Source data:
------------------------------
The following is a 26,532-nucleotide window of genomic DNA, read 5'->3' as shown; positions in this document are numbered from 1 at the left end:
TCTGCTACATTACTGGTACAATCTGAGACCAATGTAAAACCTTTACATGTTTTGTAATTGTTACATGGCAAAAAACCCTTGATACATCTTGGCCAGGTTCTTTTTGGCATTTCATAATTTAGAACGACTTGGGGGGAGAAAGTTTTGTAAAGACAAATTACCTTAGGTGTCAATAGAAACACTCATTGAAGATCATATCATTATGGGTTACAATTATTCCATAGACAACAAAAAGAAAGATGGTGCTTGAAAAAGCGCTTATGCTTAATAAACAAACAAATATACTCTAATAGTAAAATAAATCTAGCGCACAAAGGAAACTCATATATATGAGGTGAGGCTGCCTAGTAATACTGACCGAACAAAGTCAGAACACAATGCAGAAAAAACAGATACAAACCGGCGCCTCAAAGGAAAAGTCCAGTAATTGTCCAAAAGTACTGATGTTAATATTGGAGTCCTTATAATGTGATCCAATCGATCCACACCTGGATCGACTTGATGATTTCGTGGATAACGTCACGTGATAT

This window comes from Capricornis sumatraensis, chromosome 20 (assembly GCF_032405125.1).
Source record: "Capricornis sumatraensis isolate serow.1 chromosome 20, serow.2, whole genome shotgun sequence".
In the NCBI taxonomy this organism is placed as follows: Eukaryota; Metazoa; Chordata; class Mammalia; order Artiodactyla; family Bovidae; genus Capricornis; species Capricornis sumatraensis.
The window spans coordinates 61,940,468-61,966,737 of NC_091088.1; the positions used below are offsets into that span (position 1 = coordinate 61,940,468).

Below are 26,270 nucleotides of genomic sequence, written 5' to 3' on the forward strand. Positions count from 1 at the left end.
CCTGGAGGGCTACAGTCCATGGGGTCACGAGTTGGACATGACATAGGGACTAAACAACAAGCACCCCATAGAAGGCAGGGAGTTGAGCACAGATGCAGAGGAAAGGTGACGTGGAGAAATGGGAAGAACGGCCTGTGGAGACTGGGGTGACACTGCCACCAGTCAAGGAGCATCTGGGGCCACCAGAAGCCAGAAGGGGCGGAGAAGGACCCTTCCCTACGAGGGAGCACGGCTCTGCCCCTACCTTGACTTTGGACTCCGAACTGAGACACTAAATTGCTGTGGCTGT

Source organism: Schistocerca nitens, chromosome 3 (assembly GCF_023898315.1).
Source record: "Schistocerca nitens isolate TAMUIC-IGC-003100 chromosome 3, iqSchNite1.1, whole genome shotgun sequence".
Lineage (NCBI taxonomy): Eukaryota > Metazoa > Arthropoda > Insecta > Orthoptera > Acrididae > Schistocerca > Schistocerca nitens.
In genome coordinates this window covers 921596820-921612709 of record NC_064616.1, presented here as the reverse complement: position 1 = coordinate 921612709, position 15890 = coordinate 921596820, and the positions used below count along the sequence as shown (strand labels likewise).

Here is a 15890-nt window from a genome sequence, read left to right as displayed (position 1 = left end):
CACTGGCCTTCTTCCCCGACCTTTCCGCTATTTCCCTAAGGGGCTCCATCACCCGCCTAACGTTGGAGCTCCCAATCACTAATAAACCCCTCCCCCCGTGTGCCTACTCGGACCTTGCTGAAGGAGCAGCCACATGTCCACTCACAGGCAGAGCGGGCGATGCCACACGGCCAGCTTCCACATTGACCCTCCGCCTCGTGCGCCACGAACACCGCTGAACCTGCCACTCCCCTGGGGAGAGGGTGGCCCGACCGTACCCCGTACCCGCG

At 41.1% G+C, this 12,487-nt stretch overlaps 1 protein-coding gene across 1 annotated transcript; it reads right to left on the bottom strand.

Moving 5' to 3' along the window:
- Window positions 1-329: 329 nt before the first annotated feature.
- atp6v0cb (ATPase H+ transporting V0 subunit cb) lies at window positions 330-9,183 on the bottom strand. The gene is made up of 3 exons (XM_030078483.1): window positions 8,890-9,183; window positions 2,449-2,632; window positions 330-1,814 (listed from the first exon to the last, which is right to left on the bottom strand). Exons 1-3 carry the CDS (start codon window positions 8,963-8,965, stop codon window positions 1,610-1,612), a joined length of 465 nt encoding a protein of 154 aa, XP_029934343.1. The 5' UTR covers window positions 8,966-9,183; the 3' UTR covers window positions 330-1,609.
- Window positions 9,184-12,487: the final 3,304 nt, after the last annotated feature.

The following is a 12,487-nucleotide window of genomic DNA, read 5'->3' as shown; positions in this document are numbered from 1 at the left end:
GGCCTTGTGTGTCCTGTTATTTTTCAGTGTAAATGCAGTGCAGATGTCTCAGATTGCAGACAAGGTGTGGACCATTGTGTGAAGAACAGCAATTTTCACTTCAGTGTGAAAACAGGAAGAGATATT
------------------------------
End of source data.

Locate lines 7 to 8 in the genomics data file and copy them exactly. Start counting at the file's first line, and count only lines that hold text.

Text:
Below are 26,270 nucleotides of genomic sequence, written 5' to 3' on the forward strand. Positions count from 1 at the left end.
CCTGGAGGGCTACAGTCCATGGGGTCACGAGTTGGACATGACATAGGGACTAAACAACAAGCACCCCATAGAAGGCAGGGAGTTGAGCACAGATGCAGAGGAAAGGTGACGTGGAGAAATGGGAAGAACGGCCTGTGGAGACTGGGGTGACACTGCCACCAGTCAAGGAGCATCTGGGGCCACCAGAAGCCAGAAGGGGCGGAGAAGGACCCTTCCCTACGAGGGAGCACGGCTCTGCCCCTACCTTGACTTTGGACTCCGAACTGAGACACTAAATTGCTGTGGCTGT